The WCC student is to have a mind and heart freed from ideology, superficiality, egoism, materialism, individualism; freed from servile fear bred in ignorance and sloth; and thus free for that sight to which the poetic is the precursor, the sight that goes beyond information and knowledge to wisdom, the sight that takes in, receives, and adores the order of the Real in all things. We are talking about a holistic gaze that penetrates to the roots of the wounds and evils in our souls and in the world, and can thus work effectively to heal them.

The Wyoming part, the outdoors part, the detachment and discipline, gives young people the courage and determination to deal with opposition and persecution; the poetic enkindles, engages, and channels eros, with its inexorable passion for the infinite, culminating in agape and Christ-like compassion. It also provides one of the most powerful rhetorical tools for persuasion: the ability to help others vicariously to experience reality. The liberal arts as a whole give a strength and clarity of vision that emerges only from a well-integrated, multi-perspective, and extensive apprenticeship in their various disciplines. But however extensive, it is still a mere beginning, a provisional guide for that road to wisdom that ultimately must be negotiated by and in the student’s heart.

The outdoor program begins the process of detachment and discipline discussed at the outset, and instills the initial poetic wonder. The teachers in the first academic semester reference this experience, draw it out, and illuminate connections, such as the successes and failures of Greek heroes away from home. As language skills are developed in Trivium, students become aware of the many uses of these skills in poetics, Latin, the outdoors, philosophy, theology, and science.

Philosophy draws the lines between grammar, logic, the categories, the ideas of the Greeks, and those insights that emerge from the students’ own visceral experiences in the outdoors. Humanities reveals the order—and the consequence of trespasses against this order—of logos, an order that is also revealed in nature through careful observations in field science, and in the soul, as Aristotle’s account of the categories displays. Students learning Latin begin to hear for themselves the traditional prayers of the Body of Christ, and they find the language is living, indeed. This is just the first year.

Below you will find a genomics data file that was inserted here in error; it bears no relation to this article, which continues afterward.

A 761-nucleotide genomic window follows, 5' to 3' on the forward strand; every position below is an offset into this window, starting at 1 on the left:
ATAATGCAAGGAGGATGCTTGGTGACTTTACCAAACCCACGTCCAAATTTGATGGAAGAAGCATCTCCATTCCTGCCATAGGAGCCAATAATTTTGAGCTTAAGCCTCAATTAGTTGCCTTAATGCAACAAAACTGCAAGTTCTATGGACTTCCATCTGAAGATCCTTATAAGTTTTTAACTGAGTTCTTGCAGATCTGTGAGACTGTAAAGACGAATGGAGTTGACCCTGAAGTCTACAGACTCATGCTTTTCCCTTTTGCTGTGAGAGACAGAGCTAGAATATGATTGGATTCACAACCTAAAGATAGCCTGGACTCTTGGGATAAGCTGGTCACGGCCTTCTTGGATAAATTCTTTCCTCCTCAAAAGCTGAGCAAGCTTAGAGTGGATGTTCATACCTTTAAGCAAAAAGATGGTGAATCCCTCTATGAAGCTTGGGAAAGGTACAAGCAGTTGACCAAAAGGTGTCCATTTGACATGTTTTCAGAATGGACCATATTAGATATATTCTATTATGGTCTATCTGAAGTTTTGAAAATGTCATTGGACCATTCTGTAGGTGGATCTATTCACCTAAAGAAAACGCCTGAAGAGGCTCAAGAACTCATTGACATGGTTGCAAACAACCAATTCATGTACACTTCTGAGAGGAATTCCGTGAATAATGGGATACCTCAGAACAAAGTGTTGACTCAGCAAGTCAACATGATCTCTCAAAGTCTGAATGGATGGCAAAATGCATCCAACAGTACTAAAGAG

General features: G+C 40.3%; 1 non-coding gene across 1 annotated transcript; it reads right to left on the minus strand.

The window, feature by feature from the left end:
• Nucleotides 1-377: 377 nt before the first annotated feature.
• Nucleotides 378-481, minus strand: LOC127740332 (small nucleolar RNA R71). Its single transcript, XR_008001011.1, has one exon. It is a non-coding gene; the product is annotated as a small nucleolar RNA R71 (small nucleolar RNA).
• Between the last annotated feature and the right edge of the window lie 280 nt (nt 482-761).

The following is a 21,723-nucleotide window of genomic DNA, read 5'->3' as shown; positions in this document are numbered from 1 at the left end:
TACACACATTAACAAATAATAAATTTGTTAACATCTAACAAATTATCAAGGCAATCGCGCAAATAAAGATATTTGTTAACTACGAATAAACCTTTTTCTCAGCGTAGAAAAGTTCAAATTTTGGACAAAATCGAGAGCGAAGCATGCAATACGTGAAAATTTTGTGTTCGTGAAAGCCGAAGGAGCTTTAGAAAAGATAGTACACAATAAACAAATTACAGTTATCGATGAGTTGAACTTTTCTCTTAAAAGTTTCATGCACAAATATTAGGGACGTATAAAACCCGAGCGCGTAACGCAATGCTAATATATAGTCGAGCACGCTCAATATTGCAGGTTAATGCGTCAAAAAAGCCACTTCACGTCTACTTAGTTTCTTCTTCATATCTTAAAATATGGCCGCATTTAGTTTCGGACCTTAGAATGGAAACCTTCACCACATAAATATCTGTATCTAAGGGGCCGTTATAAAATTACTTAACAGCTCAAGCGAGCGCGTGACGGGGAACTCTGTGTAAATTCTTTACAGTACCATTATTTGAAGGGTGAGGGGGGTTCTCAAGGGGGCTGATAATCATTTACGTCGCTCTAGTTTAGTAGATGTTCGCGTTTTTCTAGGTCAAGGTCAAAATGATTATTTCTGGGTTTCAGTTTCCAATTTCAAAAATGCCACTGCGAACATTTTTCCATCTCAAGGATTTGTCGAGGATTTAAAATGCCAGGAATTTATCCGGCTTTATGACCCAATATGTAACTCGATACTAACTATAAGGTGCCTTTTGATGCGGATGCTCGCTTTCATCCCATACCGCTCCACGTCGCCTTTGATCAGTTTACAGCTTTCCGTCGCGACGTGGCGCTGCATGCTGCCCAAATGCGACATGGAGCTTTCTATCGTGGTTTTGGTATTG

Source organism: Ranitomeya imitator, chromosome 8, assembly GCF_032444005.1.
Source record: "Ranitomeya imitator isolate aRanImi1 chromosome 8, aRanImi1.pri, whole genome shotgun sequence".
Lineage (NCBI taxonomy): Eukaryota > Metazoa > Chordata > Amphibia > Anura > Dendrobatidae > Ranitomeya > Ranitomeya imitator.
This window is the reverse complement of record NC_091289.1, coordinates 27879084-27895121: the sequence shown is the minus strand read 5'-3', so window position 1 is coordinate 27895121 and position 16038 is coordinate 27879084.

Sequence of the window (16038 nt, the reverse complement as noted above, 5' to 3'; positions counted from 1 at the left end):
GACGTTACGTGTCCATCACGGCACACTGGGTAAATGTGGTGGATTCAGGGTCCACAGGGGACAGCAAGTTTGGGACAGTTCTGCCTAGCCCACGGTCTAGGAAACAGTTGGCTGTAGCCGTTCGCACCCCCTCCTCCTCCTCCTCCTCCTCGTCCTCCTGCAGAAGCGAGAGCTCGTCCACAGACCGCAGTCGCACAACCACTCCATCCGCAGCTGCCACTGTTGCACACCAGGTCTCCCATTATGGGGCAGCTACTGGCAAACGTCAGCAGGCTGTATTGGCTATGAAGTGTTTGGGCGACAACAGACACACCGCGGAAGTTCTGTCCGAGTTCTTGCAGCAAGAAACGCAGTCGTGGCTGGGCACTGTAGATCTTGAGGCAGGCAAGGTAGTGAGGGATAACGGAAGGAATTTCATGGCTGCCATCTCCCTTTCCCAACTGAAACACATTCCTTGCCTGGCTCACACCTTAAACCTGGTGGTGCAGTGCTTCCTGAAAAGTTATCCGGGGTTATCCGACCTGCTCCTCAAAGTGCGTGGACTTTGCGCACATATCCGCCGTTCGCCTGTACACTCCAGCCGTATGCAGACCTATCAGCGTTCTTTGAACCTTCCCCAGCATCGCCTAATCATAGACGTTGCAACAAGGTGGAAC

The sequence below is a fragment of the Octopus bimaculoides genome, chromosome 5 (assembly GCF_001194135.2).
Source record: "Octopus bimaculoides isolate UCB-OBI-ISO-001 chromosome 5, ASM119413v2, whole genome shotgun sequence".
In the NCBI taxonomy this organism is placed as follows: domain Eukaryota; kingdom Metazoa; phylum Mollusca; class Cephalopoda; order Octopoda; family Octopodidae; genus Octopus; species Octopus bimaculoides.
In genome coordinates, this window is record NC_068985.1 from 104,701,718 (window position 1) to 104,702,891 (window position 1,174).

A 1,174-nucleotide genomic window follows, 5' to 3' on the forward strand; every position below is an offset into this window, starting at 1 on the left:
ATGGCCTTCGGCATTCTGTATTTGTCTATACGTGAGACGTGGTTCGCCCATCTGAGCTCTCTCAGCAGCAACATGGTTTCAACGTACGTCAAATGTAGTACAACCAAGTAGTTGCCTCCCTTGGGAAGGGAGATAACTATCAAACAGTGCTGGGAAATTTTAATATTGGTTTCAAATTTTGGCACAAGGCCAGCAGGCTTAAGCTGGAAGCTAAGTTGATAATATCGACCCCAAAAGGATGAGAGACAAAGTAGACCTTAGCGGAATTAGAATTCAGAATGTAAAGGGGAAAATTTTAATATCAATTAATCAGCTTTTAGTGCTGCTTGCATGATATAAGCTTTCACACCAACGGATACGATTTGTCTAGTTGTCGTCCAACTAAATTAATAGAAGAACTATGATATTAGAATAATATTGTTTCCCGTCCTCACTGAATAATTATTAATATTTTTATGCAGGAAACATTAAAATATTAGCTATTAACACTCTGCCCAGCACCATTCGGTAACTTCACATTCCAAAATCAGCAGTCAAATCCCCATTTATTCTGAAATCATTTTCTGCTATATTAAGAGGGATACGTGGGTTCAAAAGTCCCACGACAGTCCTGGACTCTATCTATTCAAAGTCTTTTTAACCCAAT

Wyoming Catholic College is not a safe education, and not only because of the wild outdoors they must negotiate. It is just as important that students learn how to ask the right questions, to learn how to find the answers for themselves with the tools and modeling we give them, as it is that they are guided to and instructed in the truth of things.

Reality itself is the Teacher. At best, we can point to her, help identify inadequate or counterfeit images of her, and introduce the students to her most trustworthy guides. But students must reach out and embrace her on their own. Thus, open-ended dialectic and cooperative student-led enquiry have a vital place in this education, for they not only teach students how to become independent truth-seekers and knowers, but help reveal the present ignorance of both themselves and their teachers—a necessary prelude to wisdom and wonder.

The Real exceeds anything and everything we can say about it. Students who are merely instructed are not thereby educated, and thus not well equipped for the path to wisdom, a wisdom that must deal with the myriad of situations, philosophies, errors, claims, and complex human beings in the world who desperately need a versatile, living, loving, receptive, vulnerable, and sacrificial response and model.

THADDEUS KOZINSKI is academic dean and an associate professor of humanities and philosophy at Wyoming Catholic College

Copyright © 2018 The Cardinal Newman Society. Permission to reprint without modification to text, with attribution to author and to The Cardinal Newman Society, and (if published online) hyperlinked to the article on the Newman Society’s website. The views expressed herein are those of the author and not necessarily those of The Cardinal Newman Society.